Zanzibar’s Approach on Adapting to Climatic Conditions and Sustaining Livelihoods

Zanzibar Archipelago for centuries has exemplified progressive inventiveness that has shed light on the East African main-lands. Spread across the Indian Ocean off the Tanzania and Kenya’s Swahili coastline on the Indian Ocean, the islets have for many years inspired progressive environmentally friendly architectural developments, and in most recent years they have showcased that climatic reforms are possible through refreshing methods to sustain the people’s lifestyle in a climatic challenged globe which has seen the ocean levels rise and increasingly cause havoc to communities in varied parts of the world. For centuries spice farming, and fishing have prospered in making a living off the Island and recently, it has been the kind of place to find people innovatively adapting to climate change through progressive methods. 

Life in Zanzibar hinges on solving environmental problems things like deforestation, water shortages and a collapsing fishery livelihood presents challenges, and survival depends upon the ability to adapt. The Zanzibari people started to get a feeling of how disastrous global warming would be, some two decades ago, and by looking at Kokota Island with less tree canopy grounds; temperatures skyrocketed whereas soils could not retain moisture and without the grip of a dense network of tree roots, they quickly turned into dust. A decade ago Kokota was teetering toward the brink of collapse – deforestation and climate change wreaking havoc on the small island. 

Through a visionary from the Pemba Island in Mbarouk Mussa Omar, he quickly recognized that Pemba could also suffer the same fate and he was determined to do something. Mbarouk teamed up with Jeff Schnurr, a young Canadian tree planter living in Zanzibar. Schnurr's knowledge and Mbarouk's connections with Kokotans, mobilized local residents to use proper solutions to counter the effects of warmer conditions. Kokota - The Islet of Hope is a celebration of ingenuity and one community's effort to reforest their island to adapt to the weather patterns.

The Reforestation Program
Mbarouk thought that if he would be able to figure out a way to plant trees on Pemba Island, he will be able to find a way to plant them on Kokota Islet as well. Through drive, and motivation as well as collaborative efforts from the community, they were able to plant 100,000 seedlings in the first year. Mbarouk embarked on journey back to Kokota and he asked the people; What is the most important problem you need to fix? And they were able to mention that firstly what they needed most was fresh water. The obvious source been rainwater harvesting, was the prime consideration on how they could enhance collecting and storage. Mbarouk’s idea was to build Kokota’s first school and a water tank for use the roof in collecting more rain water.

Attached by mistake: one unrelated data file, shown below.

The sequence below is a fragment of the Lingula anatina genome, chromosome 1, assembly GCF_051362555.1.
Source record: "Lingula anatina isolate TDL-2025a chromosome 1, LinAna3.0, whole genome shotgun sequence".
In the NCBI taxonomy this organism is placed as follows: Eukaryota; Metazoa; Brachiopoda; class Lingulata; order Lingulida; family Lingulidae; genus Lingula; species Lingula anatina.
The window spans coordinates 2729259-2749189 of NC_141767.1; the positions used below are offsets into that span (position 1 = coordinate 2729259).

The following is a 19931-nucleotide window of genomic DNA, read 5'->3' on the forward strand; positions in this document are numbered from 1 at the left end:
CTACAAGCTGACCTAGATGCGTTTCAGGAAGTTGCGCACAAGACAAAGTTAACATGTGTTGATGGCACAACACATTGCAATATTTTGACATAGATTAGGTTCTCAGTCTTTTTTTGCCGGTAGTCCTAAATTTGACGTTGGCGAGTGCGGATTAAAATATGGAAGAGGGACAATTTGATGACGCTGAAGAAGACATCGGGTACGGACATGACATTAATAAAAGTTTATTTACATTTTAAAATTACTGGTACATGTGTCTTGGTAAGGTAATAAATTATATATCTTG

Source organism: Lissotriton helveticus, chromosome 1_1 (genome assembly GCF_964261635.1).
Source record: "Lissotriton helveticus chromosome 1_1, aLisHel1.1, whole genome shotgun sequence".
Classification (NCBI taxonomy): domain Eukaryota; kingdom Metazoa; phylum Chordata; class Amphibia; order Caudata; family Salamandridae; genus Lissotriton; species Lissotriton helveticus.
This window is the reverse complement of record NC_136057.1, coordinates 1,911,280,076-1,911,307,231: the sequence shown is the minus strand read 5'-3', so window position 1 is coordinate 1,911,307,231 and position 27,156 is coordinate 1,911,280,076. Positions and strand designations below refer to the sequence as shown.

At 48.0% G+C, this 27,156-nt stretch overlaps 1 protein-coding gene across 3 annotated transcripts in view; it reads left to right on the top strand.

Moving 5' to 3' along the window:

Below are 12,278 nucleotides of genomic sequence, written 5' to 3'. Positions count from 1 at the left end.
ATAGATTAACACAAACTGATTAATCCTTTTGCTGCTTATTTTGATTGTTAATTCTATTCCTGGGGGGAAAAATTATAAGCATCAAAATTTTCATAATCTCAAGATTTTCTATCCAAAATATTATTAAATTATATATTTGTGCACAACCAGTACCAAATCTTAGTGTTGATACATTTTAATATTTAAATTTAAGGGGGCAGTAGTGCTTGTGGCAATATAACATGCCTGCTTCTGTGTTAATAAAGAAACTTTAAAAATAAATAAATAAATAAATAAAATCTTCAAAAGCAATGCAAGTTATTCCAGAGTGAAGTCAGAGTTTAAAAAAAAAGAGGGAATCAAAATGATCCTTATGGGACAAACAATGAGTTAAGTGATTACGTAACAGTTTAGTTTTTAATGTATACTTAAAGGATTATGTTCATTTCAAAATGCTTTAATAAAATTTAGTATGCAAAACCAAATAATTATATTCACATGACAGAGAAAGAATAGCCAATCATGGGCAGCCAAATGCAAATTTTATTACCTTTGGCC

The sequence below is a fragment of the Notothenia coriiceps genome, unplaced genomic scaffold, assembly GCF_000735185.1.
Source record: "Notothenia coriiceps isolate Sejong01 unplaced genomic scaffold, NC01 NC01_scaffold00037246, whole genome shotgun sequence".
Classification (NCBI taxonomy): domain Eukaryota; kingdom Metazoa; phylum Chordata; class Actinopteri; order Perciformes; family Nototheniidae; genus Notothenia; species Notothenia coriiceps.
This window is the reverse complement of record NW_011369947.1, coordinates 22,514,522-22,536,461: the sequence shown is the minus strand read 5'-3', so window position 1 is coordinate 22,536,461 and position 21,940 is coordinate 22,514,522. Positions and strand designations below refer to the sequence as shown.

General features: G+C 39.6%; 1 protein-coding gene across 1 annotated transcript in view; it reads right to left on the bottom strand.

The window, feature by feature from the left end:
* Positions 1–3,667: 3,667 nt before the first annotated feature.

Education for Improved Living Conditions
Kokotans worked effortlessly for months to complete building the first school on the Islet and a water tank. Planting trees was the next necessity for Kokota and the need for a lot of fresh water to start a nursery was the challenge at stake. Through water conservation efforts by a group of women on Kokota, they were eventually able to plant thousands of seedlings to grow a conservation forest on Kokota which spanned across 40% of the Kokota Island. In a period of three years, they were able to plant close to 300,000 trees. In addition to the reforestation efforts Kokotans have completely enhanced their efforts on farming and more so, they are now using renewable energy to charge portable household batteries proving that adapting to climate change leads to a more conducive lifestyle. The trees brought about economic development to the community through fruit production and well managed tree harvesting.